Using Progress 4GL v11.1 (*)
So, here I am with my nice new shiny object-parameter based way of passing, well, parameters.
Fly in the ointment is that over the years, the current menu system has needed to pass various parameters to bits of code, and as I got better at coding (!) I changed these parameters. However, being the lazy sod that I am, I didn't want to have to revisit all the old code and change all the input parameters.
Hence the new object-parameter mechanism. One parameter to rule them all.
Right, thought that I would be smart and rather than trying to maintain a list of what is old and what is new, try to run the program the "old" way, and catch any error and rerun using the new way.
Until I came across this scenario:
/** foo.p [old-style parameter passing]
def input parameter p_code as char no-undo.
message substitute("running foo with code &1",p_code) view-as alert-box information.
/** end foo.p */
now try running this code:
routine-level on error undo, throw.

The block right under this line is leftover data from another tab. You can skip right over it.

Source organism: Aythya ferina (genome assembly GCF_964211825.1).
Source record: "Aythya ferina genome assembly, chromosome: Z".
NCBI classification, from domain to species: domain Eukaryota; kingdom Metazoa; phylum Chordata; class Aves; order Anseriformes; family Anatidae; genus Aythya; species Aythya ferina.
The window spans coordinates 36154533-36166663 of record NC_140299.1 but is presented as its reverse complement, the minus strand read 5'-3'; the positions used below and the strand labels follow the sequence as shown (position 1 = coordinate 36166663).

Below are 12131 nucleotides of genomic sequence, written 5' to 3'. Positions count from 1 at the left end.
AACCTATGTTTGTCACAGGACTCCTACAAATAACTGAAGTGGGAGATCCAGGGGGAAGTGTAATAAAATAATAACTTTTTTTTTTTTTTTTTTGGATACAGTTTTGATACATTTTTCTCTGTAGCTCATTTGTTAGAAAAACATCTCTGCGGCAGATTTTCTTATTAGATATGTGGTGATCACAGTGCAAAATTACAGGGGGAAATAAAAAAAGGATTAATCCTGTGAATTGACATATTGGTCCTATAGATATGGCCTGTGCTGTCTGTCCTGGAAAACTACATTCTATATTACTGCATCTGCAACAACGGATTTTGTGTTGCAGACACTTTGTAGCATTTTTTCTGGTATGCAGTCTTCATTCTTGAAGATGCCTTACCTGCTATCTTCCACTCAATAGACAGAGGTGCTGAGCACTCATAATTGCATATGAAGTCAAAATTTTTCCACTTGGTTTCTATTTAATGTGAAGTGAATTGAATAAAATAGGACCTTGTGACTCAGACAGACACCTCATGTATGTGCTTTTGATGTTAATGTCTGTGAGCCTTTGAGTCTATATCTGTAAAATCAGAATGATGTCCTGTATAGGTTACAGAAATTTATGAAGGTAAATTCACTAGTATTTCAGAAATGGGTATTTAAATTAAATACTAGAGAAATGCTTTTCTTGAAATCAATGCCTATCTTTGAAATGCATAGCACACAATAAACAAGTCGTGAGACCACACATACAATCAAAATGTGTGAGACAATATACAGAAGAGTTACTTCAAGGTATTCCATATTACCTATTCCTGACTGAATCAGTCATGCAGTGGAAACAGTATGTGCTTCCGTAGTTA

do on error undo, throw:
run custom/custom2.p (new Progress.Lang.AppError("foobar",1)).
catch e as Progress.Lang.Error :
message e:getmessage(1) skip e:GetMessageNum(1) view-as alert-box.
Change "as char" to "as int" or "as logical". "as datetime" doesn't work (but is not the right error). "as date" gives some interesting results
I suspect that the actual data being passed as a parameter is some form of integer pointer and therefore progress does some of this "automatic type conversion" rubbish that can throw you.
Doesn't help me, though ...
* yes, I did mean 4GL. None of this new-fangled ABL stuff for me. No sirrreee.
This is really 4GL behaviour (aka old). I suspect the ABL is trying to coerce or box the type from the value into the parameter type. The closest match the ABL finds is the integer representation of the object (the reference) and uses that.
If you call foo.p as follows, you'll see '20', typically. I would equate your reported behaviour with the below.
run custom/custom2.p (session:handle).
From TFM on "Parameter passing syntax":
For procedures, the data
type of parm must be compatible
with the data type defined for the parameter. Procedures allow the
matching of a wide variety of different data types between the passed parameter and the parameter definition. When it
can, the AVM converts the passed value from the source data type to an
appropriate value in the destination data type, depending on the direction
mode) of the passed value.
For procedures, the AVM checks data type matching and appropriate overflow
conditions at run time.